Any Mormon will tell you, Fundamentalist or otherwise, that Christ is still a very large part of their belief system. The good news message of a loving God, who sent His Son as a propitiation for our sin so that we might have the hope of Heaven, is very much so thread through every other precept they follow. As I grew and watched my grandmothers in constant tension with one another and with their husbands, I found myself doubtful to believe that a loving God would ask his children to endure such lifelong turmoil of bitterness and jealousy. Of course, the relationship between a husband and his plural wives would have a downstream effect on the children as well. I have no idea how many children each of my grandpas had in total, but Momma came from a family of fourteen, nine boys and five girls. Daddy on the other hand was from a family of nine, all boys. About half of my father’s brothers chose to live polygamy, none of momma’s siblings have. That has created its own stigma and pressure within the community towards my family as well, but that is a story for another time.
In the dynamics of expanded families and their children, there are innumerable challenges that come with it. Raising such large families requires a financial responsibility that I cannot fathom. No doubt, it is the reason my father worked so much. For most plural families, take a 40+ hour a week job and divide the time left between three or more families, and you are left with distant, if not mostly absent fathers. Granted that my father, being monogamous, was home often enough, but he was still emotionally distant. The same is true of my mother. There are a number of reasons for this, among them being their own wounds from their families and life experiences. So much of these stories are not talked about, at least not in detail, and maybe the details aren’t necessary, but it certainly helps in gaining understanding. This is something I am still reconciling in my life and my relationship with my parents. In any sense, distant fathers are not uncommon among plural families. Therefore, my parents’ emotional distance carries with it generations of a learned behavior. My mother had eleven children total. As the third oldest and the oldest daughter, that left me as a stand in momma for my younger siblings from the time I was about ten years old. While I am thankful that this gave me a close bond with my younger sisters and some solid homemaking experience, the downside was that I received the message that a person was meant to have children to fulfill some sort of spiritual duty. The children were, in essence, a means to an end.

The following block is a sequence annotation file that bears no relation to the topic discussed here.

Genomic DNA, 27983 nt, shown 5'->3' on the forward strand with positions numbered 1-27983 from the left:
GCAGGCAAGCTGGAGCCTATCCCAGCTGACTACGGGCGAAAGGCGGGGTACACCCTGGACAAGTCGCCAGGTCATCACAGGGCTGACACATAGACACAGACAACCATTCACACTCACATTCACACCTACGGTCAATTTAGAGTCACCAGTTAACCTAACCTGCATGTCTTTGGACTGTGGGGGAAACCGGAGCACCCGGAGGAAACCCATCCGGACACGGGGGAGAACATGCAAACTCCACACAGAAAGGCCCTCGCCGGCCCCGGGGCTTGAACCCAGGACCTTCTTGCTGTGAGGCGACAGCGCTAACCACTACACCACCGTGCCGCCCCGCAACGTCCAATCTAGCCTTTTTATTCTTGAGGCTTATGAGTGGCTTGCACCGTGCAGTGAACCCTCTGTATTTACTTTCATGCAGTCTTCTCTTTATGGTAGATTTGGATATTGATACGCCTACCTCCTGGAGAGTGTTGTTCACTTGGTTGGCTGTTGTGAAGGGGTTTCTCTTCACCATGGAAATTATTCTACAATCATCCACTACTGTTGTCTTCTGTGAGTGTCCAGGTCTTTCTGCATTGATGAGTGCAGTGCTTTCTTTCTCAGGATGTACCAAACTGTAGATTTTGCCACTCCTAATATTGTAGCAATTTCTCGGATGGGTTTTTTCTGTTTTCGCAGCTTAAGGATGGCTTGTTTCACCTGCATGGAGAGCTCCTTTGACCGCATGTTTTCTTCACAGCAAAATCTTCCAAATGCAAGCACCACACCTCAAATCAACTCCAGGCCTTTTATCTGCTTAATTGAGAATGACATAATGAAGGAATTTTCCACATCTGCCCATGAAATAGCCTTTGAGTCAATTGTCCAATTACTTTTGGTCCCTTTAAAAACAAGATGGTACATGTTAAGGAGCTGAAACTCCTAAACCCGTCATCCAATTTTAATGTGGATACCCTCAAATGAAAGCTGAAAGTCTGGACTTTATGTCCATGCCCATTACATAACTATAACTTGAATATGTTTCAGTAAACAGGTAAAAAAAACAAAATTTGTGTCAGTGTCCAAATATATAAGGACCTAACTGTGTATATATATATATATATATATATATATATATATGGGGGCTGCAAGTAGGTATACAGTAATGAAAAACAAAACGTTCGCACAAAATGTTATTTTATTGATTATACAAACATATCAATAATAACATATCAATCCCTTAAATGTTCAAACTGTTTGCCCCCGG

Translating this into self-image, there isn’t much to go off in terms of value or self-worth. Affirmation of being a beloved child was not common practice, in word or in deed. That is not to say that my parents never said they loved us, or that they didn’t show us in the best ways they knew how, but the examples they showed of what our Heavenly Father’s love looks like was broken—shattered— at best. I heard more negative words, that in my mind, proved me to be a disappointment as a child, than I did gentle words of love and compassion. Not void, just heavily imbalanced. For a long time, many of the examples I saw in my family and the community I grew up in, pushed me far away from receiving God’s embrace. If it was anything by comparison… no thank you! Thankfully, God had the upper hand and at seventeen, I fell broken into His everlasting arms.